Friday, April 5, 2013

Why Facebook is No Good for Me

We have all seen the qualitative sociological research articles starting to come out by the dozens. Facebook is being blamed for the rise of teen suicide, insecurities, public slander and relationship woes. The hours of lost productivity, ignoring our spouses and children, neglecting those sitting in the same room with us. Not to mention the mental gymnastics of trying to have a relationship with someone via updates, instagram pictures posted and the small but very significant soul validating "Like". Huffington Post had this interesting article about Facebook and our Love Lives, complete with "tips" at the end to make sure social media doesn't get blamed for any more breakups than necessary. Or cited in any more divorce proceedings. Yikes.

One interesting response to this article I read was the acknowledgment of the pink elephant in the room: our lack of boundaries and self control. As of now, Facebook will only come up on your computer or phone if you GO TO the site, although I'm sure Mark has something in the works that will cause your computer to automatically shut down if you don't check your page once an hour. Kind of like an energy saving light switch. You either do the action it wants you to do or an automatic and highly annoying consequence occurs. Like lights going out while you are sitting in the public bathroom and haven't moved in a few minutes.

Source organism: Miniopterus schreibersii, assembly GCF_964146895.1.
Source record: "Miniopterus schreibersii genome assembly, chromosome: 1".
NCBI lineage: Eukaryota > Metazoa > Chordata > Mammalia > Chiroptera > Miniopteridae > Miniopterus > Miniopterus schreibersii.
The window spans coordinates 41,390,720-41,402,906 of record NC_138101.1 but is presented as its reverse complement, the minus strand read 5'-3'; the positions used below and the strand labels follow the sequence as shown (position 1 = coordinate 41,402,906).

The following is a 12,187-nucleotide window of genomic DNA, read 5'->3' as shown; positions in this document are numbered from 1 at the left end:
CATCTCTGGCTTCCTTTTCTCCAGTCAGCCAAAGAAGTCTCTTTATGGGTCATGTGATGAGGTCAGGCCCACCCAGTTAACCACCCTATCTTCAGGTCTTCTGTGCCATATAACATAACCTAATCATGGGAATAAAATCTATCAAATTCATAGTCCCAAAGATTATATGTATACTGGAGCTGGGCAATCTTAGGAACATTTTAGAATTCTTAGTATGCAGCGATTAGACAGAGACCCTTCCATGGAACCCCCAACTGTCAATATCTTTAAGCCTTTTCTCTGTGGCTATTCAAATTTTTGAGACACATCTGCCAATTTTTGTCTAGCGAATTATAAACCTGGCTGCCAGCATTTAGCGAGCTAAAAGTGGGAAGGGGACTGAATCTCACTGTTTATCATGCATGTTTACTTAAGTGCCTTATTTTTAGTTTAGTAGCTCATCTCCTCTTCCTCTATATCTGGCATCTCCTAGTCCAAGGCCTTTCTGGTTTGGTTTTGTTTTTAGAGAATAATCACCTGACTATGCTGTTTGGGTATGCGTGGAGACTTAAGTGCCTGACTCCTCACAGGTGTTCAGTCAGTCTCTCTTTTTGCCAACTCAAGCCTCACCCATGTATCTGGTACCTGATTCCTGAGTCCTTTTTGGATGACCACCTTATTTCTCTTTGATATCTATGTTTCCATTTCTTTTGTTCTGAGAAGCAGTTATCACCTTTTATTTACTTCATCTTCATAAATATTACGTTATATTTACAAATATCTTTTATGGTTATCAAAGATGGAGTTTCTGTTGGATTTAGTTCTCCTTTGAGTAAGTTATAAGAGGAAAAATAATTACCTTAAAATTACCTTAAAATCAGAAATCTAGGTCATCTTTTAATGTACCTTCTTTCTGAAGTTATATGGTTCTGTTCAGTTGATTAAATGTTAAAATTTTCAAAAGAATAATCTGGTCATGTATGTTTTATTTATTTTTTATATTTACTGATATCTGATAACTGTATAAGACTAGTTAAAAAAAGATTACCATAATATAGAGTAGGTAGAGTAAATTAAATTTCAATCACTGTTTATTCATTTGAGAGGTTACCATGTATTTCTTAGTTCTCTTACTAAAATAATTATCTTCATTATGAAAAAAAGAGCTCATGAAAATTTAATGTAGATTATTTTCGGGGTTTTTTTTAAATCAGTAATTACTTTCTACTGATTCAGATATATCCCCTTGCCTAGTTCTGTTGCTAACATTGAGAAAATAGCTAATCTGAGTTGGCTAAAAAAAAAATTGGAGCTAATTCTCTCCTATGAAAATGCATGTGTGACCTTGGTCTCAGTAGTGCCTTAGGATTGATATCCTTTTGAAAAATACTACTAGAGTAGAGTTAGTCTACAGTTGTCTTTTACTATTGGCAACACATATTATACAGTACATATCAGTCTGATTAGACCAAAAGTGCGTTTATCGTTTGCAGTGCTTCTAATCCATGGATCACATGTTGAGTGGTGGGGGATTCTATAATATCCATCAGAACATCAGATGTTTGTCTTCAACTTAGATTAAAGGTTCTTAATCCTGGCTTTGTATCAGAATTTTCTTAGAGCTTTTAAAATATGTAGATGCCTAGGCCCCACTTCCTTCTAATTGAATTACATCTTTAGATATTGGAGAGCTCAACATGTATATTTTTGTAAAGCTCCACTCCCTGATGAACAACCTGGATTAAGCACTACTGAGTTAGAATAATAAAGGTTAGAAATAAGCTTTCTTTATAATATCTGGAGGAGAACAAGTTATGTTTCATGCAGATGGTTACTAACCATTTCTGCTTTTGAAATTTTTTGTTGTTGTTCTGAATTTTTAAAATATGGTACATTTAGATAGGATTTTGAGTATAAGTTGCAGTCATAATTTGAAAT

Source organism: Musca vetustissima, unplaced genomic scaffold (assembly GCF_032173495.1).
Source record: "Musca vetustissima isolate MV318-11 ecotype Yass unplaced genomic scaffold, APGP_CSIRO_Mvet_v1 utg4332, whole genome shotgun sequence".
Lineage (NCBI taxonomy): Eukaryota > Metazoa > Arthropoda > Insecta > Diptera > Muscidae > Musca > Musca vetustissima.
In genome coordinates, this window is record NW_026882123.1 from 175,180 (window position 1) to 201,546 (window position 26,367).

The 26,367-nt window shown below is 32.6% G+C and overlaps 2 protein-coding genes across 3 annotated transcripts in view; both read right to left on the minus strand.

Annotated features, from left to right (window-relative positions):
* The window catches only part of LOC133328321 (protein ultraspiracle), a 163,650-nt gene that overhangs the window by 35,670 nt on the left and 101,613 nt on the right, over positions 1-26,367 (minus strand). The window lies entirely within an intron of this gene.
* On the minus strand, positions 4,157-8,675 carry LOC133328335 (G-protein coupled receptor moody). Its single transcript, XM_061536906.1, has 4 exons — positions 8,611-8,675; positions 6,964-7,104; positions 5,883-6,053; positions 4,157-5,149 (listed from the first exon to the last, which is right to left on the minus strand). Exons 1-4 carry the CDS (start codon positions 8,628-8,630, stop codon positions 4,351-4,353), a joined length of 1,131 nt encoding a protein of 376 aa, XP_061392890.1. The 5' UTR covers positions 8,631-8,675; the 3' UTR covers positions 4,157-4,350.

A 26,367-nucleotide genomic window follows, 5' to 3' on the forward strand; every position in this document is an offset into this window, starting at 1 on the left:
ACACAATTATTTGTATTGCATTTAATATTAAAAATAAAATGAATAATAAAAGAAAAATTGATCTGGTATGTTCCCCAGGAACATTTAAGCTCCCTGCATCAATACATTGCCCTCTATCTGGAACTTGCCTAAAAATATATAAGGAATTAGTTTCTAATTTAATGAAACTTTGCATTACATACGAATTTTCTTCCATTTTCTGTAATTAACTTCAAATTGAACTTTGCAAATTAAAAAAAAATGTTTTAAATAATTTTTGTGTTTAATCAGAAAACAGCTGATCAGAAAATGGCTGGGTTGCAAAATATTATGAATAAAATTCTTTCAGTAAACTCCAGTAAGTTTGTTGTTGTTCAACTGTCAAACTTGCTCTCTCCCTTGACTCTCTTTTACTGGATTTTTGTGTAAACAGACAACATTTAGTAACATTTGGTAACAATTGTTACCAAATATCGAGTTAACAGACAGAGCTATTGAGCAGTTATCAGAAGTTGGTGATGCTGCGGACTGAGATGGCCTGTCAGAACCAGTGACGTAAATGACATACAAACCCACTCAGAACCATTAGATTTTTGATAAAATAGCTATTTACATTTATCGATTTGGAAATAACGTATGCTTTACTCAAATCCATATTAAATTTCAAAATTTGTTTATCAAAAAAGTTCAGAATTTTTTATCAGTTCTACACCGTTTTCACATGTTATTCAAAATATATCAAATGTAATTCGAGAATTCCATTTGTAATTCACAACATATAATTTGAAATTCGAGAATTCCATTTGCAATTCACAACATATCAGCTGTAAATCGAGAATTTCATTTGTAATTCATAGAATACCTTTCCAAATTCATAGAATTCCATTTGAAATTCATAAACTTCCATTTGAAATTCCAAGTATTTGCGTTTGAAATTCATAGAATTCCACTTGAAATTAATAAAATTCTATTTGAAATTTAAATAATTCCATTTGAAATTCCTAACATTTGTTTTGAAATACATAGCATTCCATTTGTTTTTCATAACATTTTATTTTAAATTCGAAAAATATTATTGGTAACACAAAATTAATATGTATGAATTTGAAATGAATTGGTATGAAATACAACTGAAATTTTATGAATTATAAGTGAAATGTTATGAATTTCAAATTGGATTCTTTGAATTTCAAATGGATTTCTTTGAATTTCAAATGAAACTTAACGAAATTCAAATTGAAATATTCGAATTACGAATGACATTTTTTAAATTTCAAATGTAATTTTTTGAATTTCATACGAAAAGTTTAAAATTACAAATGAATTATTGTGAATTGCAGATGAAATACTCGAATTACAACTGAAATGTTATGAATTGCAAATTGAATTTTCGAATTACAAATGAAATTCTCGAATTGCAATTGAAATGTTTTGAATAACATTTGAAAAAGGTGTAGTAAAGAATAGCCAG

But the problem isn't Facebook for me. The problem is the fact that Facebook so brilliantly taps into desires of my heart I thought I left behind in Junior High. Like people looking at my pictures or giving my random thoughts a thumbs up. For a lot of people, this isn't a problem. I have talked with quite a few of my friends who were appalled to learn that after I post a status update I go back within minutes to read it over again and check to see if anyone had validated what I found interesting or funny with a thumbs up or a (!) comment.